Over the weekend, ABC6 aired ads during football games played by Ohio State and the Cleveland Browns, teasing what it described as a bombshell report into the Oberlin Drive property where Andre Hill was shot and killed by Columbus police in the days before Christmas 2020.
The subsequent report, which appeared as an almost nine-minute on-air segment and an accompanying 1,100-plus-word online feature, centered on 911 calls and police body camera footage related to the Cranbrook neighborhood property and obtained by ABC6, purports to reveal the “volatile history” at the house where officer Adam Coy shot and killed Hill, who was unarmed and holding a cell phone at the time Coy opened fire. (Coy was fired by CPD a week later, pleading not guilty to charges of murder, felonious assault and dereliction of duty.)
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Early in the written feature, ABC6 suggests that the property holds some underlying, dark secret, writing, “It’s an unassuming pale yellow split level, though the house and people who once lived there didn’t go unnoticed.”
The article then goes on to detail the various times police had been called to the house since 2019, with most of the calls centered on the troubled past of a woman tied to the former property owner. What the report never does, however, is connect this past to the killing of Hill, the two existing as unrelated, standalone events. In attempting to link the two, the report manages to do a disservice to both Hill and the woman at the center of the calls, whose past and struggles with addiction are inelegantly dragged into the spotlight in what reads as an attempt to create some sort of cause for the shooting.
But even CPD has not attempted to publicly make this case.
“”Like all of you, I witnessed his critical misconduct firsthand via his body-worn camera,” former police chief Thomas Quinlan said of the Hill shooting in December 2020, comments that were also published by ABC6. “I have seen everything I need to see to reach the conclusion that Officer Coy must be terminated, immediately. Some may call this a rush to judgment. It is not. We have an officer who violated his oath to comply with the rules and policies of the Columbus Division of Police. And the consequences of that violation are so great, it requires immediate action. This violation cost an innocent man his life.”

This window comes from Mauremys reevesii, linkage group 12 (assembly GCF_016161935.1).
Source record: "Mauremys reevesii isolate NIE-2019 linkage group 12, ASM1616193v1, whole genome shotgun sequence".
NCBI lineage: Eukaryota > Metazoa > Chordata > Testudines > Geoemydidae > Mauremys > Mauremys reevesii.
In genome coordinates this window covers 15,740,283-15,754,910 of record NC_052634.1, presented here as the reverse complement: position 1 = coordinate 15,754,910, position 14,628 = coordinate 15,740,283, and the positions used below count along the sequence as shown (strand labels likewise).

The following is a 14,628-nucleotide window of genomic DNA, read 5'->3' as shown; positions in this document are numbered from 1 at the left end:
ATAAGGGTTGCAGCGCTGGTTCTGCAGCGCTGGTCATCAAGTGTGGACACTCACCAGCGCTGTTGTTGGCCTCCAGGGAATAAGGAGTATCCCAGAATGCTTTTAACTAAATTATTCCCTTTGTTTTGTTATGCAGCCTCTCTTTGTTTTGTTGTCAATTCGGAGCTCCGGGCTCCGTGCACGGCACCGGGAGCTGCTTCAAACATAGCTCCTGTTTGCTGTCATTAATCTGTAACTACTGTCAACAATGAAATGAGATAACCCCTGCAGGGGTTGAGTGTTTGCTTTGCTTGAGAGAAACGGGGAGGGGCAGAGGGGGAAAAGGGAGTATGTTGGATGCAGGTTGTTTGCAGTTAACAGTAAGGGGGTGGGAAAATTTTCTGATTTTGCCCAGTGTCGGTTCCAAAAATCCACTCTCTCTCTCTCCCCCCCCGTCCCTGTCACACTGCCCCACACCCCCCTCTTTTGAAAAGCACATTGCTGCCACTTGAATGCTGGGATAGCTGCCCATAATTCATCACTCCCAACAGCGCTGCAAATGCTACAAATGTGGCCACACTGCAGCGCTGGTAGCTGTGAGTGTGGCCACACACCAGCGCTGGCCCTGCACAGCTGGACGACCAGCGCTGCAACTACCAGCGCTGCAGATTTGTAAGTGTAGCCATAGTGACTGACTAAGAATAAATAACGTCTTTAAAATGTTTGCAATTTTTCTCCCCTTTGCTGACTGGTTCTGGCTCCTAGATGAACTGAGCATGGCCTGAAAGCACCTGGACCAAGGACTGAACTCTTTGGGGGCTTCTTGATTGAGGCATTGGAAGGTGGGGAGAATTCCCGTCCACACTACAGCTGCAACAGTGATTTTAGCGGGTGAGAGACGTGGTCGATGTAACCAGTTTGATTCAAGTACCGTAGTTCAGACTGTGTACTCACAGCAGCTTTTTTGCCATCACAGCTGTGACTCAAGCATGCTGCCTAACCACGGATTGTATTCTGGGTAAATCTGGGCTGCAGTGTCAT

In offering up an ill-considered, newly cobbled together narrative, ABC6, which is an affiliate of Sinclair Broadcasting Group (a conservative powerhouse that owns local news stations across the country and has been accused of veering into outright propaganda), creates the appearance that it is laying cover for Columbus police, putting forth a version of events where officers were already leery of the “unassuming pale yellow split level” prior to receiving a call about Hill on that night in December 2020.
Here are just a handful of properties ABC6 would have been better off investigating with its time:
The building at 1000 N. Hague Ave.
The site of the Columbus Police Academy, where a Training Bureau that consists of 38 officers and four civilians is tasked with preparing new officers to enter the field. If we’re looking at the ways that police respond to events in the field, this should be one of the first places investigated.
The building at 90 W. Broad St.
This Downtown location is the site of the Mayor’s Office, from which Andrew Ginther sets civic priorities, including the Columbus budget, which is tilted heavily toward funding the police.
The building at 90 W. Broad St., part two
Also the home to Columbus City Council, whose members, on occasion, have offered lip service to police reform while continuing to vote for an ever-ballooning CPD budget. Most recently, City Council approved an expenditure of $671,000 to add technology to a dormant police helicopter, which was purchased for $3.4 million in 2019 but has remained grounded since it did not come equipped with night vision, among other needed gear.
The building with the lion statues at 120 Marconi Blvd.
This Downtown address is the site of the Columbus Division of Police headquarters, which should remain the primary focus of any investigation into the killing of Hill.